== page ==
I really didn’t think anything could get better than my old Bonanza’s panel, but in reality, the G1000 works much better, especially the autopilot and the overall system integration. 

The GFC 700 autopilot is smoother and more capable than the KFC 225. The Flight Level Change (FLC) mode allows me to select a target altitude and an airspeed to get there. This offers flight envelope protection in all phases – stall protection in climb and overspeed protection in descent. I routinely set 130 KIAS for climb and watch the vertical speed decrease gradually as I climb. The Vertical Navigation mode took me a while to appreciate. Coming home to Chicago from the southeast, I am often cleared to cross 20 miles southeast of Joliet (JOT) VOR at 4,000 feet, a clearance which implies pilot’s discretion on the descent. I can create this waypoint (JOT -20) in the flight plan page, set the target vertical speed, and the autopilot will start the descent at the right point. The autopilot mode is annunciated at the top of the PFD, right at eye level. 

There are more examples of this seamless integration. The MFD supports the GWX 68 radar display, so there’s no need for another screen on the panel for that. XM weather is overlaid on the MFD map, as is traffic from the Skywatch 497 or ADS-B. There are dedicated pages for each of these functions and others in the MFD. Flight plans can be entered in a large window on the MFD, or a small window on the PFD, including airways. There is a reversionary mode so that key information from each screen is presented identically on both screens.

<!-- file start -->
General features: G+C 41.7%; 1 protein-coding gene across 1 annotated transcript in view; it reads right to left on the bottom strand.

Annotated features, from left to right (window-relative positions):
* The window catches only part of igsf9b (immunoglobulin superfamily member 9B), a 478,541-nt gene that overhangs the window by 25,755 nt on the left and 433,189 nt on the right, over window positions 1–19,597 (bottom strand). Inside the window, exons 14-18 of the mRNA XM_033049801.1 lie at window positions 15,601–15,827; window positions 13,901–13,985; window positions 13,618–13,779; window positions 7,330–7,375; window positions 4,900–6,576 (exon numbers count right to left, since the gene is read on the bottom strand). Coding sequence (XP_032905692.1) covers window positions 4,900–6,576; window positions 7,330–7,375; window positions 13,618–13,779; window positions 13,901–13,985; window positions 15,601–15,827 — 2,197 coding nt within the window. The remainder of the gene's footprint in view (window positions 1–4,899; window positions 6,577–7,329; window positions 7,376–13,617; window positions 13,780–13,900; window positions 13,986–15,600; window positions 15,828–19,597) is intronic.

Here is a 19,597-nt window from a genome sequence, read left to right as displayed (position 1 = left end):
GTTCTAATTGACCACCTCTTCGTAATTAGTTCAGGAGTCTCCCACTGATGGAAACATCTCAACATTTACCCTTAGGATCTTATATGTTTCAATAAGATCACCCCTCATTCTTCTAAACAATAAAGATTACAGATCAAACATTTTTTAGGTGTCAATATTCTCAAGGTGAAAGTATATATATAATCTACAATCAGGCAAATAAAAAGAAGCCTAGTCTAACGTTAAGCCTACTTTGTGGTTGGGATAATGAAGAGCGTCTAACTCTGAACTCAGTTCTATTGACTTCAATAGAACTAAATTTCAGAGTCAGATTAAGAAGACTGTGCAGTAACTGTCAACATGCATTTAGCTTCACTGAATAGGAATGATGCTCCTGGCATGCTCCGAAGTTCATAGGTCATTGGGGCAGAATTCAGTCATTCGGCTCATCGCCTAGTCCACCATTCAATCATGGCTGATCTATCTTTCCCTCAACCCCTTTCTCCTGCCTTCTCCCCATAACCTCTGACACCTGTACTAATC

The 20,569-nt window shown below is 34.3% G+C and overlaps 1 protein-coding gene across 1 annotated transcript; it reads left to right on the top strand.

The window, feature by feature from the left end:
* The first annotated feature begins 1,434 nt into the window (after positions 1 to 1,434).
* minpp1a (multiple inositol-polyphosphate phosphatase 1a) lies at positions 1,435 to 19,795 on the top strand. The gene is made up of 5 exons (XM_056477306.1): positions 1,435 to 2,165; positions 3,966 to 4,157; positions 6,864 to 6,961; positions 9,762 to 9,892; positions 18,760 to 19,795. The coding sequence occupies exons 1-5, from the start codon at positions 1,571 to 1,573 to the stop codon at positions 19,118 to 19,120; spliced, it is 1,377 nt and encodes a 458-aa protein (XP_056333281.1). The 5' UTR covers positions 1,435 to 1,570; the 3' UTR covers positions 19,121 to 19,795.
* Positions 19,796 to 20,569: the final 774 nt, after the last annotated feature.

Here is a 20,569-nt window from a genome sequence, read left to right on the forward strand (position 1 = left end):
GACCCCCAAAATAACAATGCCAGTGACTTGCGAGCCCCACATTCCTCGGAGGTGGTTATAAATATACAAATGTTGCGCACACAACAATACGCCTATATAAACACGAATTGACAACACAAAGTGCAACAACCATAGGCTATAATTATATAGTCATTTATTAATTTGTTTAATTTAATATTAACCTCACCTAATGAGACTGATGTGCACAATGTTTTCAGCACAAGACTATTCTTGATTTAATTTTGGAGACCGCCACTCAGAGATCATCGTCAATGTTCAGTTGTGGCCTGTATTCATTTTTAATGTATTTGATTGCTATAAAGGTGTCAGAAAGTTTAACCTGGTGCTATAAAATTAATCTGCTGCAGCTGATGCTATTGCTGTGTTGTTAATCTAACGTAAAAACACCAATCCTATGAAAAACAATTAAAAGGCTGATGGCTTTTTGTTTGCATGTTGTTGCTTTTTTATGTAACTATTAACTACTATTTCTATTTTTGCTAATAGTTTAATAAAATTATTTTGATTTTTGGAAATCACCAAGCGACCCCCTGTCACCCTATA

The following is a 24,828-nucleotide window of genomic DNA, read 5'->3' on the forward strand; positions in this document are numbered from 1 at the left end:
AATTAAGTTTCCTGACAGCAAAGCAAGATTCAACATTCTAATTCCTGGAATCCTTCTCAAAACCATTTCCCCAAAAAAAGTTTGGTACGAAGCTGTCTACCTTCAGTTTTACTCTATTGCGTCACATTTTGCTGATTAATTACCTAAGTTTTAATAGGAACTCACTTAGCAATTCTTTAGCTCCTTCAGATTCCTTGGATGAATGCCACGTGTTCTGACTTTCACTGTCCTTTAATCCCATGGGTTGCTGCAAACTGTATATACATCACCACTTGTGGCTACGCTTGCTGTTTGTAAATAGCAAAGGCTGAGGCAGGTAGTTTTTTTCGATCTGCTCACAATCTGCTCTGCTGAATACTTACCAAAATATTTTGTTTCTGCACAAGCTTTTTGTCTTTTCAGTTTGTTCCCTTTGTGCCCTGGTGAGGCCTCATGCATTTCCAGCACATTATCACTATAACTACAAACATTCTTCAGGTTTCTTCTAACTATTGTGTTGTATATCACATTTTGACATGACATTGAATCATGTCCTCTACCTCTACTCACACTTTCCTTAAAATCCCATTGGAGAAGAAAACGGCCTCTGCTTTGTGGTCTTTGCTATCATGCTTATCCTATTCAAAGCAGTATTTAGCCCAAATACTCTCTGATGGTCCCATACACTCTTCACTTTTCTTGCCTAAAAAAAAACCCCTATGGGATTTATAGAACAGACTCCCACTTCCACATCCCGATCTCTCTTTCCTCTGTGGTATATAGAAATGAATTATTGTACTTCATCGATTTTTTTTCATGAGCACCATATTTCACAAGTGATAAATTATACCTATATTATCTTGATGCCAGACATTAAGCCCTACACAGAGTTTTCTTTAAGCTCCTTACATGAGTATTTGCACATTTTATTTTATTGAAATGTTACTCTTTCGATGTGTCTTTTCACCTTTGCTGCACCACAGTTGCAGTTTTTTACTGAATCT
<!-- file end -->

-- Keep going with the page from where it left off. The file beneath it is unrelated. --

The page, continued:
There are, of course, some down-sides. The biggest one is that the unit has a single attitude heading reference system (AHRS) when it should have been certified with two. If that goes out, so does the attitude indicator and the autopilot. The backup AI is on the far right of the panel by the door handle. The size and location make it very difficult to use. I have had two AHRS failures since I bought the plane. Both were gradual failures, therefore not emergencies, but an actual failure would be stressful. As a workaround, I have added a Dynon D3. This is a small, self-contained AHRS and attitude indicator which mounts with a RAM suction mount on the windscreen. It is not certified as a backup but could provide excellent situational awareness in the event of an AHRS failure in IMC. 

The Baron has allowed my family to travel safely around the country for years – carrying us to some of our most memorable vacations.

Upgrades to the G1000 are few and expensive. Updating the software and replacing the transponder to gain ADS-B compliance cost nearly $6,000. This has allowed me to keep flying IFR in 2020 and beyond but adds no new utility to the avionics considering that I already had a Skywatch 497. The system can be upgraded to the much newer NXi platform at an estimated cost of nearly $30,000. I didn’t find this worthwhile, but one day I might, and it is clear that Textron supports the avionics in the earlier models. 

While this platform is 15 years old, it is still more capable than 90 percent of the GA fleet, giving me everything I need. Critics of the G1000 seem to hold it to an ideal while comparing aftermarket glass avionics only to each other. And repairs and upgrades aren’t cheap, whether for a G1000 or a modular system. My Bonanza upgrade in 2012 cost $33,000. I was fortunate that I didn’t have any significant interface issues, but that isn’t the case for many people. And as much as I loved the Bonanza panel, the G1000 is just easier to use and more capable. 

After six years of ownership, I really love the G58. The only reason I would consider a different plane is that my kids are getting bigger and our trips longer, so a higher useful load would be beneficial. Bottom line, if I had to do this again, I’d be thrilled to buy a G58.  

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1 Comment

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    Eric D Hagopian January 7, 2021 at 4:48 pm

    Great article Alex! Fun to read the experience of my classmate in multi-engine training. Me and my Baron are happy as well.